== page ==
Continuing to Champion Diversity, ‘Sesame Street’ Debuts first Asian-American Muppet

AP PHOTO/NOREEN NASIR
AP PHOTO/NOREEN NASIR

 

“Sesame Street” is in the news again; this time, it is making history as it introduces Ji-Young, the first Asian American Muppet to live on “Sesame Street”. Ji-Young is a 7-year-old, Korean American girl, who is passionate about electric guitar and skateboarding.

Helping children learn, understand and cope with current affairs is a longstanding tradition for the iconic show, and this recent addition is no different. There were many internal discussions at “Sesame Street” about how to address the events of 2020, most notably, George Floyd’s death and the increase in anti-Asian hate crimes.  Kay Stalling, the Executive Vice President of Creative and Production for Sesame Workshop, the non-profit behind Sesame Street, wondered how “Sesame Street,” “could meet the moment?”

The internal discussions led to Sesame Workshop creating two task forces. The first task force was created to review Sesame Workshop’s diversity and the second’s purpose was to examine its content. Out of the task forces, a multi-year initiative, called Coming Together, was developed to address the questions surrounding how to discuss race, ethnicity, and culture.

Ji-Young’s character was a direct result of those discussions and queries.

Also feeling a heavy responsibility to meet the moment, is Kathleen Kim, the puppeteer for Ji-Young.  Kim, who is also Korean American, has expressed the importance of the role, noting “I feel like I have a lot of weight…to teach these lessons and to be this representative that I did not have as a kid.” A dream realized for Kim, she grew up watching the show that has now accepted her as part of its team; providing her with the opportunity and a storied platform, to shape an original Muppet in an historic and timely moment.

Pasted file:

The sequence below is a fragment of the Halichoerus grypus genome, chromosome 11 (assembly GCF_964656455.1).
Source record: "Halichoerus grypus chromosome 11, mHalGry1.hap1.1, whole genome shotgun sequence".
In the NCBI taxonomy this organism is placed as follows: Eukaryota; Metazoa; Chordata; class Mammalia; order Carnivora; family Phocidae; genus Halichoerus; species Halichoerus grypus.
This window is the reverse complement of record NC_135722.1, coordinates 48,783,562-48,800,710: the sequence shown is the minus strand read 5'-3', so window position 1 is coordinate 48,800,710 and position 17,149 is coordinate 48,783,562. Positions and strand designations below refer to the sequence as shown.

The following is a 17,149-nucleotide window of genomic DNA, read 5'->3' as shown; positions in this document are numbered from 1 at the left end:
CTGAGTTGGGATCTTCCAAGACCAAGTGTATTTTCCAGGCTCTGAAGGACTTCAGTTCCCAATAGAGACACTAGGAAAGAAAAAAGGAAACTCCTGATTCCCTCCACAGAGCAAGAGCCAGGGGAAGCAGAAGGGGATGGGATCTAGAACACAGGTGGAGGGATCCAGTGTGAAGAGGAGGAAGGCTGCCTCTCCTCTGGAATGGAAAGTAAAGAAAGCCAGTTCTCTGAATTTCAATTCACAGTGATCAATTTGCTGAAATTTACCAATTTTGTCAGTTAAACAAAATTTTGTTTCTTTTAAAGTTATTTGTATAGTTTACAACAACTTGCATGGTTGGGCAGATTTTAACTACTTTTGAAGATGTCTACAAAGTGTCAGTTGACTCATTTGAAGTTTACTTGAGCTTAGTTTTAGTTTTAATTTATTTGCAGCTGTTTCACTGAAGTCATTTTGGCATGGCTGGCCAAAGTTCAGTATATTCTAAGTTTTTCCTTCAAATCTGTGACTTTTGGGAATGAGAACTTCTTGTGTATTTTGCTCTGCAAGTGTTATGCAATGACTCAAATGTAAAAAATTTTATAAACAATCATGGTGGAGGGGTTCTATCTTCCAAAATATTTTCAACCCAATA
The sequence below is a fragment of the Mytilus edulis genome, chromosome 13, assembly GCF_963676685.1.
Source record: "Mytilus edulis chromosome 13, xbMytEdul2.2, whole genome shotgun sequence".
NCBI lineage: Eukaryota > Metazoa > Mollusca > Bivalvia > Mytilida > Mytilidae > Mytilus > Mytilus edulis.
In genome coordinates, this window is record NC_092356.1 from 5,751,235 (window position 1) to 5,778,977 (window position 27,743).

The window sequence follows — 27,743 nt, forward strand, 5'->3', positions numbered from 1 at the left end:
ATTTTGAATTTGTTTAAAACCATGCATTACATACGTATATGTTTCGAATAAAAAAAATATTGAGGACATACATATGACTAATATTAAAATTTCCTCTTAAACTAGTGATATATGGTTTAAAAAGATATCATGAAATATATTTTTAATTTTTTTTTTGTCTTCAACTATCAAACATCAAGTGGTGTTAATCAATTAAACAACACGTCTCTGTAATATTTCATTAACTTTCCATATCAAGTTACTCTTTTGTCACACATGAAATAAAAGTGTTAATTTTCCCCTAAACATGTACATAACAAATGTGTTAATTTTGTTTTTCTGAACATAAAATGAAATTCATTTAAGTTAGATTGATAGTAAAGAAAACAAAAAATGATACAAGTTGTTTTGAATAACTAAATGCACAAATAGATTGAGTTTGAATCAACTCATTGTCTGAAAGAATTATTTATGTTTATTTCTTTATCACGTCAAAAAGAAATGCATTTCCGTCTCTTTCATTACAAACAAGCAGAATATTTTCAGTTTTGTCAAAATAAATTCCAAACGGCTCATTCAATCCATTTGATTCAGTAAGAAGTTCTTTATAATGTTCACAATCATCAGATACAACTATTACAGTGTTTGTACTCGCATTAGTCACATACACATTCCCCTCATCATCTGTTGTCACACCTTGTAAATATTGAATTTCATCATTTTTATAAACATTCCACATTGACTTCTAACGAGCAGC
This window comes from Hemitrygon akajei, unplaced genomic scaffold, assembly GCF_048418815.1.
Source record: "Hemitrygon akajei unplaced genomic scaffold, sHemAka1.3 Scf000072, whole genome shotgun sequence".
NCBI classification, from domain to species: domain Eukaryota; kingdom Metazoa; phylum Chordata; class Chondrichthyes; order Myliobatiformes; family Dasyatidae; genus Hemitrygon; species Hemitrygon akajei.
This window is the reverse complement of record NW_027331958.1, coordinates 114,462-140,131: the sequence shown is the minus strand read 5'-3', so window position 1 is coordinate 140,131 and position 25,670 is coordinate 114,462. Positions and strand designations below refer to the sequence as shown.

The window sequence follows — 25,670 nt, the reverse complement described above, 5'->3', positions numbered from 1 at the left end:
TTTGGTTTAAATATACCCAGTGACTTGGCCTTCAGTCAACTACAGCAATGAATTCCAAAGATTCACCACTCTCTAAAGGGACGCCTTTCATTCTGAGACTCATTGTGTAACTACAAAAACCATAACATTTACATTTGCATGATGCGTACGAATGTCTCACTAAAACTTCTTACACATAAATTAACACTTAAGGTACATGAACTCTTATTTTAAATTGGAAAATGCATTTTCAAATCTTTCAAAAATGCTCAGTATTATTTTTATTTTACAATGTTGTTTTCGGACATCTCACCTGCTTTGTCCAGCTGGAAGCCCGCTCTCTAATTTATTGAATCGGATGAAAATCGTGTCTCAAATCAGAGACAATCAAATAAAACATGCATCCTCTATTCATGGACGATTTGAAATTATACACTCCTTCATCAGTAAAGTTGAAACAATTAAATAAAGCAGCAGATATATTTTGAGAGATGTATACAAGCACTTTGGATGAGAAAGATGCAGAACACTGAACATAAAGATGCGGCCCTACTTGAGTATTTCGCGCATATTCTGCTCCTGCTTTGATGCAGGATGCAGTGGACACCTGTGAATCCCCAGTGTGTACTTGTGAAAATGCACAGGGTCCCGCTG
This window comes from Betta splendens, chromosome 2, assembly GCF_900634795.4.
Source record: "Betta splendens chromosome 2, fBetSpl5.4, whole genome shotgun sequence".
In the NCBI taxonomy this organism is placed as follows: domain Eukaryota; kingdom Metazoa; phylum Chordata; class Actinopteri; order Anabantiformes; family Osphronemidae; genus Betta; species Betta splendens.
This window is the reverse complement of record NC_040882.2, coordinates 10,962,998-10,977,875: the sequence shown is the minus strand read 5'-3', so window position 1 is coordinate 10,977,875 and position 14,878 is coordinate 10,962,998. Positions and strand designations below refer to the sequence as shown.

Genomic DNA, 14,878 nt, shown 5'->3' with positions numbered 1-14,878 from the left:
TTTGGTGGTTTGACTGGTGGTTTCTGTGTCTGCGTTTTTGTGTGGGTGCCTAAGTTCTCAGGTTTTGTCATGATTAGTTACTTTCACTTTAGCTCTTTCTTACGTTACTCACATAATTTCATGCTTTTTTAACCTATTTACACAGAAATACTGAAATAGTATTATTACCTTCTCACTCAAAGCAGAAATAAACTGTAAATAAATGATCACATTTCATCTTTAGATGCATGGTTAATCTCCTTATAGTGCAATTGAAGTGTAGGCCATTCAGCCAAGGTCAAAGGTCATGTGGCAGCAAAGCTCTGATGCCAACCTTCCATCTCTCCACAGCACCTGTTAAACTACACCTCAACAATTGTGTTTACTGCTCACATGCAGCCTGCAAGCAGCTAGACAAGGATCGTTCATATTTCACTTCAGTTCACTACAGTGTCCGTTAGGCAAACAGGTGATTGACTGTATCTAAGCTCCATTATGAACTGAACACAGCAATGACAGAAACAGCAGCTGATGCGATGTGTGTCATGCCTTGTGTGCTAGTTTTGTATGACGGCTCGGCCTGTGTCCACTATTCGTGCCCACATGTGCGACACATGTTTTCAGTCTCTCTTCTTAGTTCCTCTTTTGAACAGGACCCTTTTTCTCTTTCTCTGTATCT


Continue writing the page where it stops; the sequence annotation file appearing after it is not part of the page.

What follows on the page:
Ji-Young’s entry into the world of “Sesame Street” was ostensibly a necessity, given the types of subjects the Sesame Workshop wants to continue to explore and the fact that representation surrounding those subjects of racism and discrimination is important. This was a realization clear to “Sesame Street” as it made a point in the past, to develop new Muppets like 8-year old Tamir, not the first Black muppet, but one of the first to talk about subjects like racism.

Ji-Young will make her debut in “See Us Coming Together: A Sesame Street Special,” which premieres Thanksgiving Day on HBO Max, “Sesame Street” social media platforms, and on local PBS stations. The special will also feature Asian-American celebrities, Simu Liu, Padma Lakshmi and Naomi Osaka. Ji-Young’s appearance directly addresses the anti-Asian sentiment that has, unfortunately, become increasingly common in recent years.

Ji-Young’s name follows Korean tradition, including two syllables with different meanings. “Ji” means “smart or wise” and “Young”, means brave, courageous or strong. Auspiciously, “Ji” also means Sesame; a fitting coincidence for a ground-breaking muppet.

While Ji-Young’s character will help usher in some serious topics and she will be used heavily in the 53rd season of “Sesame Street,” she will not be relegated to content focused only on racial justice. Ji-Young will be sharing with her new neighbors and friends different aspects of Korean culture and participating in the many things typical of 7-year-olds when they get to “Sesame Street.”

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Continuing to Champion Diversity, ‘Sesame Street’ Debuts first Asian-American Muppet

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